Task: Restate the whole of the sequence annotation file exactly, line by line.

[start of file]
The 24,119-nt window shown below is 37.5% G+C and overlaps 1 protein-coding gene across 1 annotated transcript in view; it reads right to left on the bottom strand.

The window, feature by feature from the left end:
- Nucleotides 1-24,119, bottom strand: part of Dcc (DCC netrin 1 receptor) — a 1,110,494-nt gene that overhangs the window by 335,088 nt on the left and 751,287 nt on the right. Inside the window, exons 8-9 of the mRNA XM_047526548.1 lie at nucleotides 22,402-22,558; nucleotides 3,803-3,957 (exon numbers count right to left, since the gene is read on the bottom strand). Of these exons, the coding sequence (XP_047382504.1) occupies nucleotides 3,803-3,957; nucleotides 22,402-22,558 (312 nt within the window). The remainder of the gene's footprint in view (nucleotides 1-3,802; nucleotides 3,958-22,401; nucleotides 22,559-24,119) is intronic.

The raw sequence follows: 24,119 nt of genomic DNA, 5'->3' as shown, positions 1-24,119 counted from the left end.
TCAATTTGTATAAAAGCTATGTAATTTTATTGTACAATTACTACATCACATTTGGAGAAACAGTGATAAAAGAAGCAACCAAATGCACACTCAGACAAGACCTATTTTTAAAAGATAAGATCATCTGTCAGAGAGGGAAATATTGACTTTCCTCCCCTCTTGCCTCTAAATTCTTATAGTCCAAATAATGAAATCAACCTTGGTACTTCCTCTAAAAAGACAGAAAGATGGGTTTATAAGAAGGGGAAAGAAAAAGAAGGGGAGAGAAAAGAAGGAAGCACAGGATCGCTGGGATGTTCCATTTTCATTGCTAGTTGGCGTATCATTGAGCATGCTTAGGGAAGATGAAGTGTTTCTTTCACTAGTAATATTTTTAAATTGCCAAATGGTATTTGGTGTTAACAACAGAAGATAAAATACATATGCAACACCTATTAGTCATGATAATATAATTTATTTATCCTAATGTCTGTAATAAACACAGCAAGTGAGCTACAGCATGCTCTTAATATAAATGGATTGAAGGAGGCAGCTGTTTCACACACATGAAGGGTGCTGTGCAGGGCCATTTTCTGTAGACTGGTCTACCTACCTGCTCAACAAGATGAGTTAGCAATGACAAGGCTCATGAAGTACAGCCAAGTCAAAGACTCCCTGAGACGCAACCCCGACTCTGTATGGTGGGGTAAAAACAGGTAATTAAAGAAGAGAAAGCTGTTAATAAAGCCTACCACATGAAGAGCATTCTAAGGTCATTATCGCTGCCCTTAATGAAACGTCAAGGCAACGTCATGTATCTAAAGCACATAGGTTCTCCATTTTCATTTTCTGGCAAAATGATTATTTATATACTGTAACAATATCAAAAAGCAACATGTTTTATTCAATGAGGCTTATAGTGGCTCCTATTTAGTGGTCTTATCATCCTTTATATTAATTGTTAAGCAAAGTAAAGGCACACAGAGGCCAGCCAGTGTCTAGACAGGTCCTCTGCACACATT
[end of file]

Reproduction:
The 24,119-nt window shown below is 37.5% G+C and overlaps 1 protein-coding gene across 1 annotated transcript in view; it reads right to left on the bottom strand.

The window, feature by feature from the left end:
- Nucleotides 1-24,119, bottom strand: part of Dcc (DCC netrin 1 receptor) — a 1,110,494-nt gene that overhangs the window by 335,088 nt on the left and 751,287 nt on the right. Inside the window, exons 8-9 of the mRNA XM_047526548.1 lie at nucleotides 22,402-22,558; nucleotides 3,803-3,957 (exon numbers count right to left, since the gene is read on the bottom strand). Of these exons, the coding sequence (XP_047382504.1) occupies nucleotides 3,803-3,957; nucleotides 22,402-22,558 (312 nt within the window). The remainder of the gene's footprint in view (nucleotides 1-3,802; nucleotides 3,958-22,401; nucleotides 22,559-24,119) is intronic.

The raw sequence follows: 24,119 nt of genomic DNA, 5'->3' as shown, positions 1-24,119 counted from the left end.
TCAATTTGTATAAAAGCTATGTAATTTTATTGTACAATTACTACATCACATTTGGAGAAACAGTGATAAAAGAAGCAACCAAATGCACACTCAGACAAGACCTATTTTTAAAAGATAAGATCATCTGTCAGAGAGGGAAATATTGACTTTCCTCCCCTCTTGCCTCTAAATTCTTATAGTCCAAATAATGAAATCAACCTTGGTACTTCCTCTAAAAAGACAGAAAGATGGGTTTATAAGAAGGGGAAAGAAAAAGAAGGGGAGAGAAAAGAAGGAAGCACAGGATCGCTGGGATGTTCCATTTTCATTGCTAGTTGGCGTATCATTGAGCATGCTTAGGGAAGATGAAGTGTTTCTTTCACTAGTAATATTTTTAAATTGCCAAATGGTATTTGGTGTTAACAACAGAAGATAAAATACATATGCAACACCTATTAGTCATGATAATATAATTTATTTATCCTAATGTCTGTAATAAACACAGCAAGTGAGCTACAGCATGCTCTTAATATAAATGGATTGAAGGAGGCAGCTGTTTCACACACATGAAGGGTGCTGTGCAGGGCCATTTTCTGTAGACTGGTCTACCTACCTGCTCAACAAGATGAGTTAGCAATGACAAGGCTCATGAAGTACAGCCAAGTCAAAGACTCCCTGAGACGCAACCCCGACTCTGTATGGTGGGGTAAAAACAGGTAATTAAAGAAGAGAAAGCTGTTAATAAAGCCTACCACATGAAGAGCATTCTAAGGTCATTATCGCTGCCCTTAATGAAACGTCAAGGCAACGTCATGTATCTAAAGCACATAGGTTCTCCATTTTCATTTTCTGGCAAAATGATTATTTATATACTGTAACAATATCAAAAAGCAACATGTTTTATTCAATGAGGCTTATAGTGGCTCCTATTTAGTGGTCTTATCATCCTTTATATTAATTGTTAAGCAAAGTAAAGGCACACAGAGGCCAGCCAGTGTCTAGACAGGTCCTCTGCACACATT